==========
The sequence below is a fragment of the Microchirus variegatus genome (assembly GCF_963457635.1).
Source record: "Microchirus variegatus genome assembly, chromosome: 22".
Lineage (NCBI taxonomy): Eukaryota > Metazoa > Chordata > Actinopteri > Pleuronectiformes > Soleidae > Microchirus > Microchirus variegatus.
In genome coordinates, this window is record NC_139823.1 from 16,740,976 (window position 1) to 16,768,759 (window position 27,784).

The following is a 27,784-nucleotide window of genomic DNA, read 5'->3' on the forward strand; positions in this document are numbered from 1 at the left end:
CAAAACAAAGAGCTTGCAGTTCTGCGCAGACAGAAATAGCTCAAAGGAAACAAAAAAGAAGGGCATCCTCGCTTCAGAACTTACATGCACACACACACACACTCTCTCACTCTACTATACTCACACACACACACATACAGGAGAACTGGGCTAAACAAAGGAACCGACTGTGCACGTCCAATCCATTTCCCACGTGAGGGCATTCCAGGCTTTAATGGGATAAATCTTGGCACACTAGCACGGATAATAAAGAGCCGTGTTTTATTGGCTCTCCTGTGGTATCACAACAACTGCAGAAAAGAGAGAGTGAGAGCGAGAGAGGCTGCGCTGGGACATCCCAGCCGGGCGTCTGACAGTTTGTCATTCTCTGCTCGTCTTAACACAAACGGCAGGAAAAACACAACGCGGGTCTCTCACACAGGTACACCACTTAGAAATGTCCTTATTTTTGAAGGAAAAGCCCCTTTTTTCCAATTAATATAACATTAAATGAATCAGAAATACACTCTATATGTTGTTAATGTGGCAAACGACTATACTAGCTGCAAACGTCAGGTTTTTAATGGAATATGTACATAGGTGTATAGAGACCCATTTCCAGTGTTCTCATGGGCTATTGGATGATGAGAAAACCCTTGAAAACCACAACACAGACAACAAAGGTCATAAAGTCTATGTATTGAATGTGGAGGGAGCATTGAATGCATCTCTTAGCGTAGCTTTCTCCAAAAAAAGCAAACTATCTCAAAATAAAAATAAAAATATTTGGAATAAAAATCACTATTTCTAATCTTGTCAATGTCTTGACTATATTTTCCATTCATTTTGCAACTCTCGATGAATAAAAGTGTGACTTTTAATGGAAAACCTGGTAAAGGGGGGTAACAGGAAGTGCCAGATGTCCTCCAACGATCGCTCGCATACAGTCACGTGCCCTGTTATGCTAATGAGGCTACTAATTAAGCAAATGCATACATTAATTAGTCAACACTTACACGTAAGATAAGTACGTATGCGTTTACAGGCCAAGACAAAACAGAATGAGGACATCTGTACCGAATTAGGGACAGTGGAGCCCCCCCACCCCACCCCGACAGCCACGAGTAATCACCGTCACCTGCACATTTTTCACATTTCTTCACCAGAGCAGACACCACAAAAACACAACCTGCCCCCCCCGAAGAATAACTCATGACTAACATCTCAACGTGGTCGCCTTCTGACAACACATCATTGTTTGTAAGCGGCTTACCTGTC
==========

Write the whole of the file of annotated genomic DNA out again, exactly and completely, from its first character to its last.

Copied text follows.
The sequence below is a fragment of the Microchirus variegatus genome (assembly GCF_963457635.1).
Source record: "Microchirus variegatus genome assembly, chromosome: 22".
Lineage (NCBI taxonomy): Eukaryota > Metazoa > Chordata > Actinopteri > Pleuronectiformes > Soleidae > Microchirus > Microchirus variegatus.
In genome coordinates, this window is record NC_139823.1 from 16,740,976 (window position 1) to 16,768,759 (window position 27,784).

The following is a 27,784-nucleotide window of genomic DNA, read 5'->3' on the forward strand; positions in this document are numbered from 1 at the left end:
CAAAACAAAGAGCTTGCAGTTCTGCGCAGACAGAAATAGCTCAAAGGAAACAAAAAAGAAGGGCATCCTCGCTTCAGAACTTACATGCACACACACACACACTCTCTCACTCTACTATACTCACACACACACACATACAGGAGAACTGGGCTAAACAAAGGAACCGACTGTGCACGTCCAATCCATTTCCCACGTGAGGGCATTCCAGGCTTTAATGGGATAAATCTTGGCACACTAGCACGGATAATAAAGAGCCGTGTTTTATTGGCTCTCCTGTGGTATCACAACAACTGCAGAAAAGAGAGAGTGAGAGCGAGAGAGGCTGCGCTGGGACATCCCAGCCGGGCGTCTGACAGTTTGTCATTCTCTGCTCGTCTTAACACAAACGGCAGGAAAAACACAACGCGGGTCTCTCACACAGGTACACCACTTAGAAATGTCCTTATTTTTGAAGGAAAAGCCCCTTTTTTCCAATTAATATAACATTAAATGAATCAGAAATACACTCTATATGTTGTTAATGTGGCAAACGACTATACTAGCTGCAAACGTCAGGTTTTTAATGGAATATGTACATAGGTGTATAGAGACCCATTTCCAGTGTTCTCATGGGCTATTGGATGATGAGAAAACCCTTGAAAACCACAACACAGACAACAAAGGTCATAAAGTCTATGTATTGAATGTGGAGGGAGCATTGAATGCATCTCTTAGCGTAGCTTTCTCCAAAAAAAGCAAACTATCTCAAAATAAAAATAAAAATATTTGGAATAAAAATCACTATTTCTAATCTTGTCAATGTCTTGACTATATTTTCCATTCATTTTGCAACTCTCGATGAATAAAAGTGTGACTTTTAATGGAAAACCTGGTAAAGGGGGGTAACAGGAAGTGCCAGATGTCCTCCAACGATCGCTCGCATACAGTCACGTGCCCTGTTATGCTAATGAGGCTACTAATTAAGCAAATGCATACATTAATTAGTCAACACTTACACGTAAGATAAGTACGTATGCGTTTACAGGCCAAGACAAAACAGAATGAGGACATCTGTACCGAATTAGGGACAGTGGAGCCCCCCCACCCCACCCCGACAGCCACGAGTAATCACCGTCACCTGCACATTTTTCACATTTCTTCACCAGAGCAGACACCACAAAAACACAACCTGCCCCCCCCGAAGAATAACTCATGACTAACATCTCAACGTGGTCGCCTTCTGACAACACATCATTGTTTGTAAGCGGCTTACCTGTC